I haven’t slept well in days. Zeca and I both have bad colds, Miguel seems to have lost the ability to cover himself at night and, on Saturday night, I had those 7 tiny pomegranate martinis and 2 beers. That said, I don’t have high hopes for wit and coherence here. Lower your expectations right now. Saturday night was the Lake Country School auction. I’ve gone to this event for years and always have a fabulous time. I mill about bidding on the silent auction items. I stop by the Marketplace and buy some Lake Country apparel and paraphernalia. I chat, joke and laugh with people I barely know (which is no easy task for an introvert). I feel all bubbly and happy and a part of something bigger than myself. I even start to feel like I am just like everyone else there, like we all have so much in common. Then, the live auction begins.
The big ticket item at the auction this year was a trip for six to a private home in Telluride, Colorado. The trip included travel by private jet, gourmet meals (including one provided by a top chef), private ski lessons, skiing or other outdoor activities and massages. The estimated value of the trip was $14,500 and it was donated by a family at the school. The bidding began at around $3,000 (I can’t remember exactly because of the aforementioned martinis). My friends and I stood in awe as the people around us kept raising their hands and the bidding…$5,000, $10,000, $15,000 – sold for $17,000. Then, five minutes later the family that donated the trip decided to offer another to the second highest bidder, the guy who bid $16,500. In moments, the school had raised $33,500. I could never offer such a trip (let alone, two) nor could I ever afford to bid on such a trip. It is fun to be around that kind of money but it also made me a bit sick to my stomach. Granted, it could have been the pomegranate martinis and all the free pork but I really think it was the wealth.
On the outside, I am a middle class, educated professional but, inside, I am working class just like my parents. My mother grew up poor – didn’t have an indoor bathroom poor, lost everything in a flood poor, three to a bed poor. She graduated from high school and became a typesetter for a printing company. My father owned a small bar in our working class neighborhood. As a kid, I remember a generalized feeling of stress around issues of work, insurance and money but my basic needs were always met. I remember being told that I could not have certain things because we did not have the money for them but those were extra things, not needed things. I never knew that my parents could barely make ends meet. I didn’t know that my mother hocked her jewelry one year to buy me Christmas presents. I didn’t know that she had to work overtime to pay for my guitar lessons. Even though my parents shielded me from some of the hard truths, somehow, that working class experience still shaped the person I have become. Even though I probably make more than my parents made combined, I worry more about money than just about anything else. I worry that we don’t have enough money, that we won’t have enough tomorrow, that we can’t do the things we need to do for our children. Sometimes, for an added twist (and because I am so good at this), I worry that we have too much, that we do too much for our children, that they are spoiled and will grow up feeling entitled. I alternate between an overwhelming sense of privilege and associated guilt and a desperate sense that tomorrow is the day when everything will fall to pieces and I will have to make my children’s clothes out of paper bags and duct tape.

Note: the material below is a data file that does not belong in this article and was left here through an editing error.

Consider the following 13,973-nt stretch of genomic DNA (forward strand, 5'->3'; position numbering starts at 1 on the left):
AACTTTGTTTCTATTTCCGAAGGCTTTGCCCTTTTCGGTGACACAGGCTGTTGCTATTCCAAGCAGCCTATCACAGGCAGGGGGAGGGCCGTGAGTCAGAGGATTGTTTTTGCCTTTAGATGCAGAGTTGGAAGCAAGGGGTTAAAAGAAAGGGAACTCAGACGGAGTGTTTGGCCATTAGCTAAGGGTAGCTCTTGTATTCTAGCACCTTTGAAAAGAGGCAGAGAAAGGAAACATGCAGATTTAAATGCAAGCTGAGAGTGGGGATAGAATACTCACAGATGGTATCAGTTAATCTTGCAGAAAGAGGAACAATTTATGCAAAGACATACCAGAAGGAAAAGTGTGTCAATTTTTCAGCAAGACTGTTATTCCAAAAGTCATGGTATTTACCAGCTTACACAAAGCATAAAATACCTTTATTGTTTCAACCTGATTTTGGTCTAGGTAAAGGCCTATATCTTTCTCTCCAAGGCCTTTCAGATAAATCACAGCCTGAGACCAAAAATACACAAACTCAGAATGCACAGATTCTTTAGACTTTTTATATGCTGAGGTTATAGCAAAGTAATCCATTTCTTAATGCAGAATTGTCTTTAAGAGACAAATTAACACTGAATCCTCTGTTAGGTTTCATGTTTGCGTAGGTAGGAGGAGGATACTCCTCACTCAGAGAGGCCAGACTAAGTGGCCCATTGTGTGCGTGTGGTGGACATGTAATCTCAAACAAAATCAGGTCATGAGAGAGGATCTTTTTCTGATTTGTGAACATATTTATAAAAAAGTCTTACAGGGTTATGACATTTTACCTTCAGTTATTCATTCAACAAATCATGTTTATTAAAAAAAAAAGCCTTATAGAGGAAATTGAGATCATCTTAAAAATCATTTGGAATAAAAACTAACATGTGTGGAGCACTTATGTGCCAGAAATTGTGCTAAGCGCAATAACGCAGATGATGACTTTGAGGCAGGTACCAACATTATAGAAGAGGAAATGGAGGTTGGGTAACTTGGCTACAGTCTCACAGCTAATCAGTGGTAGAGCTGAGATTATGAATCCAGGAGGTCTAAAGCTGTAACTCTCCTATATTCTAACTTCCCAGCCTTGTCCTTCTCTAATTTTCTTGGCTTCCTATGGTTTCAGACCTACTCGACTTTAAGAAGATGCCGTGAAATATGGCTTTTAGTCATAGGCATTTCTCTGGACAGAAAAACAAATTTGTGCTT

So, it’s surreal for me to stand next to a person who can bid $17,000 for a vacation, seemingly without much thought. I have to force myself to focus on the school. I can’t allow my mind to wander or my working and middle class sensibilities begin to plot an uprising. It’s just too much…too much money, too much comfort, too much ease – just too much. I have to remind myself that the money is for this very special school. I have to think about the values of Lake Country and that those values have nothing to do with wealth and privilege. I have to think about the school’s focus on independent thought and community service. I have to think about my son’s love of his school and I have to reflect on all that it has given him. Then, I can applaud the winning bidders. I can laugh and drink and play Twister – my middle class self all tangled up with the rich.
My sisters and I grew up in decidedly working-class conditions; my parents never made a lot of money. My older sister and I have done quite well, economically, thanks to public schools and scholarships to state universities. We both make way more than our parents ever did. But my sister, while giving her kids more than we had growing up, has made pains to ensure that they understand the concepts of work and value and sacrifice. To the point that I've revised her will so that half of her estate will go to a charity and not to her children. Without making any comment on the accuracy of Matthew 19:24, having money is not mutually exclusive with having values. Nor is money radioactive, such that one gets ill just by spending too much time near it.
Because of the way I grew up and because of the work I do, I can't help but think of all of the other things $17,000 could buy. This is about the money and not about the people. I don't begrudge anyone anything. I am simply saying, wow - this feels weird and I can't help but think of what that amount of money could do for someone who has nothing.